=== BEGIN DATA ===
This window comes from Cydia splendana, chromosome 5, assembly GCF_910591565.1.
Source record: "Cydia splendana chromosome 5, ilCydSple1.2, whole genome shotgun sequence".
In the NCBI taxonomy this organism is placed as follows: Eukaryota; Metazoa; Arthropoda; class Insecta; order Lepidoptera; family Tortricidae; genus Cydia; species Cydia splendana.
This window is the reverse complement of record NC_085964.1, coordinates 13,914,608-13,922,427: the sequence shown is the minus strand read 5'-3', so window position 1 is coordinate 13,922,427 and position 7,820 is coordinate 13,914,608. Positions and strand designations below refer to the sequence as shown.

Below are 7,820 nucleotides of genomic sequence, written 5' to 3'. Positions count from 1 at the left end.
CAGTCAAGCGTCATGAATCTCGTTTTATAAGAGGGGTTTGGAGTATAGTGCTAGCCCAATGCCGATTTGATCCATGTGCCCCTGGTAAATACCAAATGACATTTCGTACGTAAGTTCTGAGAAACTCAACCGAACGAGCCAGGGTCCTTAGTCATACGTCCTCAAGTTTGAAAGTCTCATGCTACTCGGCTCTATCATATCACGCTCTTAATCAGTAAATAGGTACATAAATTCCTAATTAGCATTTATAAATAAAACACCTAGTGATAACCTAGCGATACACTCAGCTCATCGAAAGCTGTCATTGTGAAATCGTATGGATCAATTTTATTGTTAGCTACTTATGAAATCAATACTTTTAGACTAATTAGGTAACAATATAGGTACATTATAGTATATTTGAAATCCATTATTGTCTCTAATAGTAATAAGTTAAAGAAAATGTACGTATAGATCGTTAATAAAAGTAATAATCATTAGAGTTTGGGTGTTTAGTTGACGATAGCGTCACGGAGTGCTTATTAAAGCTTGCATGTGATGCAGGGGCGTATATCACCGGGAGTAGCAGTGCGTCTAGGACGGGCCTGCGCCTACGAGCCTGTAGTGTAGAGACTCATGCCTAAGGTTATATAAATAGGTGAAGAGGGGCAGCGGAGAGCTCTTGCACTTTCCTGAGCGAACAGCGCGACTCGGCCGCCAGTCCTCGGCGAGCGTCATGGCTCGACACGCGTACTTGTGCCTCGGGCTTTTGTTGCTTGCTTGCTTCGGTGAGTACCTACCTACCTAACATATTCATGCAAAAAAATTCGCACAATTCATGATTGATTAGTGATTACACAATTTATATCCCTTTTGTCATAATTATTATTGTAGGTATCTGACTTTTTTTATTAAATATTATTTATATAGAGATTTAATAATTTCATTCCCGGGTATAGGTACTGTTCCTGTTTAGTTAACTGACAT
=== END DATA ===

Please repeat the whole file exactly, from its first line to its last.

This window comes from Cydia splendana, chromosome 5, assembly GCF_910591565.1.
Source record: "Cydia splendana chromosome 5, ilCydSple1.2, whole genome shotgun sequence".
In the NCBI taxonomy this organism is placed as follows: Eukaryota; Metazoa; Arthropoda; class Insecta; order Lepidoptera; family Tortricidae; genus Cydia; species Cydia splendana.
This window is the reverse complement of record NC_085964.1, coordinates 13,914,608-13,922,427: the sequence shown is the minus strand read 5'-3', so window position 1 is coordinate 13,922,427 and position 7,820 is coordinate 13,914,608. Positions and strand designations below refer to the sequence as shown.

Below are 7,820 nucleotides of genomic sequence, written 5' to 3'. Positions count from 1 at the left end.
CAGTCAAGCGTCATGAATCTCGTTTTATAAGAGGGGTTTGGAGTATAGTGCTAGCCCAATGCCGATTTGATCCATGTGCCCCTGGTAAATACCAAATGACATTTCGTACGTAAGTTCTGAGAAACTCAACCGAACGAGCCAGGGTCCTTAGTCATACGTCCTCAAGTTTGAAAGTCTCATGCTACTCGGCTCTATCATATCACGCTCTTAATCAGTAAATAGGTACATAAATTCCTAATTAGCATTTATAAATAAAACACCTAGTGATAACCTAGCGATACACTCAGCTCATCGAAAGCTGTCATTGTGAAATCGTATGGATCAATTTTATTGTTAGCTACTTATGAAATCAATACTTTTAGACTAATTAGGTAACAATATAGGTACATTATAGTATATTTGAAATCCATTATTGTCTCTAATAGTAATAAGTTAAAGAAAATGTACGTATAGATCGTTAATAAAAGTAATAATCATTAGAGTTTGGGTGTTTAGTTGACGATAGCGTCACGGAGTGCTTATTAAAGCTTGCATGTGATGCAGGGGCGTATATCACCGGGAGTAGCAGTGCGTCTAGGACGGGCCTGCGCCTACGAGCCTGTAGTGTAGAGACTCATGCCTAAGGTTATATAAATAGGTGAAGAGGGGCAGCGGAGAGCTCTTGCACTTTCCTGAGCGAACAGCGCGACTCGGCCGCCAGTCCTCGGCGAGCGTCATGGCTCGACACGCGTACTTGTGCCTCGGGCTTTTGTTGCTTGCTTGCTTCGGTGAGTACCTACCTACCTAACATATTCATGCAAAAAAATTCGCACAATTCATGATTGATTAGTGATTACACAATTTATATCCCTTTTGTCATAATTATTATTGTAGGTATCTGACTTTTTTTATTAAATATTATTTATATAGAGATTTAATAATTTCATTCCCGGGTATAGGTACTGTTCCTGTTTAGTTAACTGACAT